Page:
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As the spotlight continually focuses on today's "cutting edge" technology, let us not become blind to one of the most basic tenets of the controls industry - that even the most advanced building automation systems can't compensate for, much less effectively control, equipment that doesn't work properly to begin with, or better yet, isn't working at all.
Miraglia, Manager, Controls &
Many of the highly insightful articles that have appeared on this website attest to the market's constant aspiration to implement the latest and greatest that technology has to offer. As the spotlight continually focuses on today's "cutting edge" technology, let us not become blind to one of the most basic tenets of the controls industry - that even the most advanced building automation systems can't compensate for, much less effectively control, equipment that doesn't work properly to begin with, or better yet, isn't working at all. This scenario, as one might reasonably expect, would be less likely encountered when working with new, "from the ground up", construction. But what about the thousands of existing buildings that have not yet undergone an upgrade? More so, what about the buildings that have, but show no appreciable benefit because the spotlight shone brightly only on the shiny, new building automation system while leaving the other issues that needed to be addressed, such as equipment repair, replacement or adjustment, in the shadows. Those readers long enough in the tooth to remember the days of selling "Energy Management Systems" back in the mid to late 70's and early 80's can probably recall being involved in a number of situations that went something like this:
Building owner spends big money to purchase state of the art "EMS" (usually a glorified time clock that also implemented load shedding for demand limiting and provided temperature compensated duty cycling) that will save him thousands of dollars per year and pay for itself in a reasonable amount of time from the savings generated. Owner purchases from a company that shouldn't have even been in the "EMS" business in the first place and won't even be in business at all two years later. The "EMS" not only fails to save the owner money but operating costs actually increase. Panicked owner now calls you in for help because the vendor he bought the system from is, surprise, no longer in business. You perform a survey in order to assess the situation. You find some of, or possibly all of, the following conditions - the minimum position for the outside air damper is established by a brick propped under the bottom blade (disconnected, of course) of the outside air damper, a broken popsicle stick wedged into the refrigeration compressor contactor to keep the contactor pulled in and the compressor running, controller wiring disconnected from equipment, motor starters that should be in the "AUTO" position in the "HAND" or "ON" position, a 2 x 4 positions the return air damper at 100% open, evaporator coils so plugged it's a miracle there's any air flow across them at all, controller programming overridden or just plain deleted. Overwhelmed and upset, but with no other recourse available, the owner is now forced to invest even more money into the property by paying you to clean up and straighten out the mess. The truly unbelievable aspect of this is that most of the problems existed prior to the system installation but the "EMS" vendor didn't have the wherewithal to recognize the problems and more often than not didn't even care so long as they got paid.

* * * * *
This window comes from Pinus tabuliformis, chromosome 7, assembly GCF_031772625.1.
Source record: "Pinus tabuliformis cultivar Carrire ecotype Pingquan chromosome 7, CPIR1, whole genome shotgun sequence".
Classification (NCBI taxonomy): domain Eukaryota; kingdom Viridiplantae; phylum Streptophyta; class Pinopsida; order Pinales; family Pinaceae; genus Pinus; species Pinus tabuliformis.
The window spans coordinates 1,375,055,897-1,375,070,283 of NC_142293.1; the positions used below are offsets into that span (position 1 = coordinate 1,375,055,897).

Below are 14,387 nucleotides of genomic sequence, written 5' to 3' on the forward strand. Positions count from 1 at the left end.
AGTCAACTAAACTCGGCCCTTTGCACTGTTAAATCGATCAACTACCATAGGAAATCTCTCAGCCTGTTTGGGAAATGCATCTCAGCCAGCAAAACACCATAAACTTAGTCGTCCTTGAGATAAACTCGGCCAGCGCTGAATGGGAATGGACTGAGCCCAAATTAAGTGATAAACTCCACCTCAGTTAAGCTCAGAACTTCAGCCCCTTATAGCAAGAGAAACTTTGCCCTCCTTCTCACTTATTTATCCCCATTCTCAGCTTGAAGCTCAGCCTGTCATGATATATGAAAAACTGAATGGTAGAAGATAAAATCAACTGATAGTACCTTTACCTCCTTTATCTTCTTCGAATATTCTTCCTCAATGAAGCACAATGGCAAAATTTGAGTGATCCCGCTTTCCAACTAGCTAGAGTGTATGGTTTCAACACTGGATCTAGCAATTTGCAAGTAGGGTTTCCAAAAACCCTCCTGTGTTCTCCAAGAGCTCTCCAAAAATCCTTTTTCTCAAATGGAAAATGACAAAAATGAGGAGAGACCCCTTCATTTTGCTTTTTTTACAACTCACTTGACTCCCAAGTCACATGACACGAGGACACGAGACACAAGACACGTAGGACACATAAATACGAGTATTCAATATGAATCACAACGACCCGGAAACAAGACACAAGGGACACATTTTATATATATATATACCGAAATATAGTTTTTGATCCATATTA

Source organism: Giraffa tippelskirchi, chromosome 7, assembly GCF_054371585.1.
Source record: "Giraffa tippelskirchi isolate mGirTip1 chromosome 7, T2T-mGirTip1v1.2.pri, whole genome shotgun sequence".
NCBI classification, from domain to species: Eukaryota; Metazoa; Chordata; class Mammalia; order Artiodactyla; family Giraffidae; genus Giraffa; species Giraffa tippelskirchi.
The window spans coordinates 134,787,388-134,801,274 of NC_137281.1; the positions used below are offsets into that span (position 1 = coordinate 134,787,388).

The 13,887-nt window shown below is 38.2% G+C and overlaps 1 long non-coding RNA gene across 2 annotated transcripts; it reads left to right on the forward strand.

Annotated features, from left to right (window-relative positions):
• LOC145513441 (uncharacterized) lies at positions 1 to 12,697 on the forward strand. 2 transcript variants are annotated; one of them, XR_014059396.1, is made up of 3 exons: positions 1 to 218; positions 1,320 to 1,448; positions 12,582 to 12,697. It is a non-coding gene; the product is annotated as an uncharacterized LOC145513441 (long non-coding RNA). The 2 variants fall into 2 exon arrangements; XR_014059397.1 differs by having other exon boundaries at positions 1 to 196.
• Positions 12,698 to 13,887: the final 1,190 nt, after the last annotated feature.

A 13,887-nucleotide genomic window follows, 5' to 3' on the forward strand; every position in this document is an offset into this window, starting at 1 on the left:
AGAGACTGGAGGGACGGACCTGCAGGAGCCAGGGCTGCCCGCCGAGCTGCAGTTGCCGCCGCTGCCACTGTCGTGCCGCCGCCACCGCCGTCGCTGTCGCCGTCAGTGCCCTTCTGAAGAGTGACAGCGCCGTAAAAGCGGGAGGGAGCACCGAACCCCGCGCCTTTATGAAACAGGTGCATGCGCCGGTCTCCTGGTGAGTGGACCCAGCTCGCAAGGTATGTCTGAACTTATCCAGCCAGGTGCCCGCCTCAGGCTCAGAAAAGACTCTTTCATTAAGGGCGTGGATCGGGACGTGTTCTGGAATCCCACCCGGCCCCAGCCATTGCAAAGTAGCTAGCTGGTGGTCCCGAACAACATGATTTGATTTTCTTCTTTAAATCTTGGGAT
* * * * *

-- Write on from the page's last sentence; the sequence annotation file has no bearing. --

This so called "horror story" might seem a bit unrealistic and exaggerated at first but this author has seen every one of these, and then some, in his 22 years in this industry. Granted, as an industry we have obviously matured and made significant progress from those early years to today. We are certainly much more aware of the importance of the interrelationship between the building automation system and the equipment that the system is assigned to control. Likewise, we certainly have grown to appreciate and understand that most basic of facts - that you can't effectively control it if it doesn't work properly to begin with or work at all. One lingering question that will always be difficult to answer is where do we, as contractors, draw the line on how much time and effort we invest to make sure the equipment we intend to take control of is in proper working order. This might prove to be a daunting challenge but it is one we must aggressively pursue if we are committed to delivering a quality product which meets or exceeds the customer's expectations. Fortunately, there are far more quality oriented, experienced contractors involved in today's market who are willing to make that investment. This willingness to do so, I believe, is what provides the foundation for us to achieve the goal that we are striving for - customer satisfaction. As far as I can see the real task facing the contractors now and for the foreseeable future will be having the discipline to stay committed to working with the equipment in the shadows to insure that the system under the spotlight really does get its chance to shine.
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